Less than three months after giving birth to my daughter, cocooned in our sweet little world of breastfeeding at home in (relative) peace and comfort, it was time to take the show on the road.
With our parents and grandparents spanning several states from the midwest to the deep south, my husband and I had serious ground to cover in sharing our bundle of joy. There was nursing in the car on the side of the road and in the rocking chairs of every Cracker Barrel restaurant along the Mason-Dixon line. There was nursing in “supermom” mode, hanging over the carseat when traffic jams arose.
So when we finally landed at our destination, the little coastal town of Beaufort, South Carolina, we were exhausted/delighted to sit outside at a lovely restaurant with a great view of the water.
But there was something making me feel a little on edge about nursing in public here. Something about this quaint, sleepy Southern town, with that charm of a bygone era. There was something about that restaurant, which was just a bit more upscale we’d planned. Something about that man dining alone, sitting two tables over, with a nice bottle of red wine open. What a strange, concentrated look I was getting from him as I began to nurse my daughter out on that perhaps-too-nice patio where the sunset spilled over the brick edges into the marshlands.
He opened his mouth to speak. I said a silent prayer to the gods of breastfeeding, as I was surely about to be reprimanded by this stalwart, well-dressed, middle-aged southern man. The kind of man who they name a road or a bridge after in this part of the world. I was surely about to be told I was ruining this man’s dinner. But then he spoke, in a deep southern drawl:
“I always thought it must feel pretty good. Doesn’t it? Havin’ that little one so close and sucklin’ on ya? And just needin’ you for her very survival?”
Well. That was really not what I expected.
The breath I had been holding once I first noticed his attention immediately released itself. I’d been chewing on that same air for minutes in uneasy anticipation. I was expecting to be chastised, to be informed that my actions were inappropriate for the setting. I had already played out the entire situation in my mind- it read like all the negative headlines about women being made uncomfortable to breastfeed- and it wasn't pretty.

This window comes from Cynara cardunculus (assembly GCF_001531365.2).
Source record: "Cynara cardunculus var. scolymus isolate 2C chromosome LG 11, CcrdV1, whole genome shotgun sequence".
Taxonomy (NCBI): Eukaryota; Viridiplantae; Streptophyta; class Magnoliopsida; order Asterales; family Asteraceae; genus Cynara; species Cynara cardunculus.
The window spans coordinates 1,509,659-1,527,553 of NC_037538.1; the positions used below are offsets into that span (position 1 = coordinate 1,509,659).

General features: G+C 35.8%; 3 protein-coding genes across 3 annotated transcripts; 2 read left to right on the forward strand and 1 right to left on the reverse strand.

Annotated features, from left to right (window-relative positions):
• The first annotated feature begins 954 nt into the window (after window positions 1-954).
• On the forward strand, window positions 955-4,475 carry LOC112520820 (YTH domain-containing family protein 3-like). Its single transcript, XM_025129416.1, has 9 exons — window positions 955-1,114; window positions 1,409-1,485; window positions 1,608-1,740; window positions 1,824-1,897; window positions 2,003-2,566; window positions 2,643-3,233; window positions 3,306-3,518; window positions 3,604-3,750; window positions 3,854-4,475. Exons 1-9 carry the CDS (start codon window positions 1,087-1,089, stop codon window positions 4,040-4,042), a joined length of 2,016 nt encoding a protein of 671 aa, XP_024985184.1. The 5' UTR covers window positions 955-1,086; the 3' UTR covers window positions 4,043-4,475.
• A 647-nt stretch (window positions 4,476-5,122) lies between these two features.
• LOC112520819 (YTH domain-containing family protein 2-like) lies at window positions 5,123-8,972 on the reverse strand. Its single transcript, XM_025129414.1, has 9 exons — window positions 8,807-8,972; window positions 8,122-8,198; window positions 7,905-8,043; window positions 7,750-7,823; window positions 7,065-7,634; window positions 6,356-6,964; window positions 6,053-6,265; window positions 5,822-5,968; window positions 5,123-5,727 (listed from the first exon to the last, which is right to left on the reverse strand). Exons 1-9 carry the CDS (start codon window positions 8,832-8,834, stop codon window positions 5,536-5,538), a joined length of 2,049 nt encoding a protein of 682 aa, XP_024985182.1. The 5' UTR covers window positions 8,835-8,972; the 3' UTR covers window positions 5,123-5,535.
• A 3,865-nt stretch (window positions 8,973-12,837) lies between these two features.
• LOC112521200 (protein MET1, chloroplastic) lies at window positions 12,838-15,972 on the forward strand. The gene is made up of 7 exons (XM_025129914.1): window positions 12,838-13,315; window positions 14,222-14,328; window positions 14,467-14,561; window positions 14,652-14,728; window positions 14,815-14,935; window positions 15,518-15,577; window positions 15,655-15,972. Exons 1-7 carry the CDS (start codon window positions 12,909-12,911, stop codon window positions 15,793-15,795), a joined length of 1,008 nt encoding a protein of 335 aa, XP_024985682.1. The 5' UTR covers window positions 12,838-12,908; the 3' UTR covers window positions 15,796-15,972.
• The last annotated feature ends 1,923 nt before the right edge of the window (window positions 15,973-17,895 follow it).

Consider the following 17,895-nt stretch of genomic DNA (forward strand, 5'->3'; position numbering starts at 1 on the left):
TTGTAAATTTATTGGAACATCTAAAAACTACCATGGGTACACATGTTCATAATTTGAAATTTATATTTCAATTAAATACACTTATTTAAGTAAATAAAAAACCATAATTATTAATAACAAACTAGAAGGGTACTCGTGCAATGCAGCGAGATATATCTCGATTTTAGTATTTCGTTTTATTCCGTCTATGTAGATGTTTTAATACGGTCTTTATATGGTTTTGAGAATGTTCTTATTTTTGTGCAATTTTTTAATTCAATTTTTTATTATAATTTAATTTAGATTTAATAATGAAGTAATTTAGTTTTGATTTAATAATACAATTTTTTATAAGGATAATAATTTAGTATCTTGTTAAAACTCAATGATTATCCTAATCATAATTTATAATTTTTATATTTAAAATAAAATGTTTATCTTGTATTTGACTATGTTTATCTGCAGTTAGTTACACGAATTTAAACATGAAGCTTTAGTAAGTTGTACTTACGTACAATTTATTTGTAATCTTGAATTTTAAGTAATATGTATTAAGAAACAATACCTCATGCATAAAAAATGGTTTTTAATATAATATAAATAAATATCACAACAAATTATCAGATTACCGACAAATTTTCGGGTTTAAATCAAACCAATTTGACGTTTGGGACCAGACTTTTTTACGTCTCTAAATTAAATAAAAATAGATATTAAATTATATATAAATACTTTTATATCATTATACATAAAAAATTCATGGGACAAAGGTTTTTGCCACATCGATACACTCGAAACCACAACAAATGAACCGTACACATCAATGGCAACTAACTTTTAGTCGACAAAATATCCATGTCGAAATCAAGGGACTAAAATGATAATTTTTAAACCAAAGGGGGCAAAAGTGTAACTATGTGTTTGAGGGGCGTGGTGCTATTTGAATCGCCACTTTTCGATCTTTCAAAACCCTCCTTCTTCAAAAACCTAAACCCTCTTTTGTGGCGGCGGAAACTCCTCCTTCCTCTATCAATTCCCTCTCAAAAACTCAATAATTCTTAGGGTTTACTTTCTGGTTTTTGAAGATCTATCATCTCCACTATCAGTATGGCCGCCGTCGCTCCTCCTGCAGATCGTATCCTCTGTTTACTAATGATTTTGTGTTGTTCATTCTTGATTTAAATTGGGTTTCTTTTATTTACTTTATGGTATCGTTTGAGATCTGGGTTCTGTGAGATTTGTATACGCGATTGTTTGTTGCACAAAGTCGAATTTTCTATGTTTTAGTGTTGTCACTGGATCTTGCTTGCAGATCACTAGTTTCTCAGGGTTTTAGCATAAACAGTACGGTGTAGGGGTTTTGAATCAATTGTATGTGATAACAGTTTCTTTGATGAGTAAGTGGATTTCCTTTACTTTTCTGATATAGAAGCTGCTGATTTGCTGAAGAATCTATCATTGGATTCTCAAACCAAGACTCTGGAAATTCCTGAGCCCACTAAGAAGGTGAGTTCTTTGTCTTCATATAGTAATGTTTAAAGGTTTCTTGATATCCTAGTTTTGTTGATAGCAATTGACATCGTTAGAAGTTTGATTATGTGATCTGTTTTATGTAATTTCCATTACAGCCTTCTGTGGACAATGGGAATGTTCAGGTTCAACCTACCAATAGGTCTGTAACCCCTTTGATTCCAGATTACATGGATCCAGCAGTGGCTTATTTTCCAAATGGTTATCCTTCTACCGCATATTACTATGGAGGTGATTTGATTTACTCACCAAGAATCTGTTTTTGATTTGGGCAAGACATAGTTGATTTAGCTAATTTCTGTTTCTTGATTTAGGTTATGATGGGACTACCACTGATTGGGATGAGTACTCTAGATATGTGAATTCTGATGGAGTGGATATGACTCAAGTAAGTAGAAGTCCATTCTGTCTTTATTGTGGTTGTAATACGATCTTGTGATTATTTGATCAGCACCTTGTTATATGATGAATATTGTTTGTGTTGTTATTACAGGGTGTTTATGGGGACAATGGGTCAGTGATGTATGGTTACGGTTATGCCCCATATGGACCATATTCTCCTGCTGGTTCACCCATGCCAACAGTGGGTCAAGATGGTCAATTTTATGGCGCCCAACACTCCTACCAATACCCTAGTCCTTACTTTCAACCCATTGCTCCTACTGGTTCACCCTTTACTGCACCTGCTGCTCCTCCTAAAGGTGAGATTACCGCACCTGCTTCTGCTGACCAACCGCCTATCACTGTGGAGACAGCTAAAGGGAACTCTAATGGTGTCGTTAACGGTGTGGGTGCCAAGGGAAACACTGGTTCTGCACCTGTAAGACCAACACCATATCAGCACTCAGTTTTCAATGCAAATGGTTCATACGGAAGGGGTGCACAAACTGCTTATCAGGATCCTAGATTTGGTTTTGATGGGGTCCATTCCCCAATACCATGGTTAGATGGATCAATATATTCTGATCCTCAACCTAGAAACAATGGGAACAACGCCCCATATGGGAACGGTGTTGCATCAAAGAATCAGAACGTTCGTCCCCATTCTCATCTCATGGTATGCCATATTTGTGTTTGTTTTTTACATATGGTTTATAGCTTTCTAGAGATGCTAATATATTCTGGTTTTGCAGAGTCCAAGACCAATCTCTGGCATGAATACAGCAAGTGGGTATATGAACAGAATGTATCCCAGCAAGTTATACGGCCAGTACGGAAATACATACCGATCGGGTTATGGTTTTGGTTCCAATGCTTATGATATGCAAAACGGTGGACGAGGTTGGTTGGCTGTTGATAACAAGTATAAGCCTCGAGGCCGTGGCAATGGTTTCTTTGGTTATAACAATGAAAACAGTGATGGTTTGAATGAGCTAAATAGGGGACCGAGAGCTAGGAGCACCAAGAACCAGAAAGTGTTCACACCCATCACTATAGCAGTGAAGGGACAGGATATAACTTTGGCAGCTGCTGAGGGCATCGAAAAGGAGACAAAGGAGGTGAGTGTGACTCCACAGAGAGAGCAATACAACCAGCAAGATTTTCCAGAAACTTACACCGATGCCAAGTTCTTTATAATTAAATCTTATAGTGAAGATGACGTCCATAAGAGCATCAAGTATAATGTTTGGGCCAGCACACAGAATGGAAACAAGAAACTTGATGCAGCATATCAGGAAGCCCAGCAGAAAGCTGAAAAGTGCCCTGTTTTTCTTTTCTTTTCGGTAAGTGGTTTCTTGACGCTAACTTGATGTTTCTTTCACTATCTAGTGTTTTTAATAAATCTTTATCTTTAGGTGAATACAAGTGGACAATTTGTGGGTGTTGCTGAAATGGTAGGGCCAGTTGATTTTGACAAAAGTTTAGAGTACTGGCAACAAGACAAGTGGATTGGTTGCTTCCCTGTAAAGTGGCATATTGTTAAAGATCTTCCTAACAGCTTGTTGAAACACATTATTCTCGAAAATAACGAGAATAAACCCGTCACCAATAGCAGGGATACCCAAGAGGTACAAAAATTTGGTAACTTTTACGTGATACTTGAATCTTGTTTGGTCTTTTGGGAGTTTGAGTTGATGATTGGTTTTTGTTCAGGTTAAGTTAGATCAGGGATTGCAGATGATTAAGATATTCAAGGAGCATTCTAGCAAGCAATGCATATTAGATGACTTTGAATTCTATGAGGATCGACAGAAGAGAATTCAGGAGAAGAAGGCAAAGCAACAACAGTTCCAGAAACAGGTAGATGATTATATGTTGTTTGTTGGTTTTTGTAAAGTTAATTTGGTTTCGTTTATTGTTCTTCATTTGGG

The man, seeing that I was somewhat disarmed, promptly introduced himself, apologized for asking "such a strange question." I told him there was no more interesting question in the world.
Yes, I explained. It does. It does feel good to have this little life clinging to you for nourishment. A nourishment that nobody else can provide in the same way you can, because of how a mother’s biology is intertwined with her child’s. I said it's exhausting. And incredible. That the relationship was stronger than I ever could have expected. That I was stronger than I ever could have expected.
Mr. G proceeded to congratulate me on a successful nursing relationship, and shared his own memories of when his children were breastfeeding, and how precious and sacred that time was for him and for his wife. Our conversation expanded from parenting to history, literature, life lessons. He gave us his business card to stay in touch. We noted his last name was a familiar one somehow. As we left, we turned onto a parkway named for him.
So this stalwart, well-to-do, Southern man was, in fact, that kind of man they named roads and bridges after. And though he seemed to be of another era that matched his surroundings, he freely and kindly shared his questions and memories about breastfeeding.
When you live in a world where women get chased out of chain restaurants for feeding their children just using the resources built into their biology, you often fear altercations at every turn. But meeting Mr. G created a very big, very necessary shift in my mind, from a state of expecting opposition to a state of expecting encouragement.
Never again, when breastfeeding my daughter anywhere, did I allow myself to feel uncomfortable. I chose to assume that any wayward look I was given by a stranger was a look of encouragement, filled with the person’s own parenting or childhood memories, challenges and joys.
I am grateful to him for that.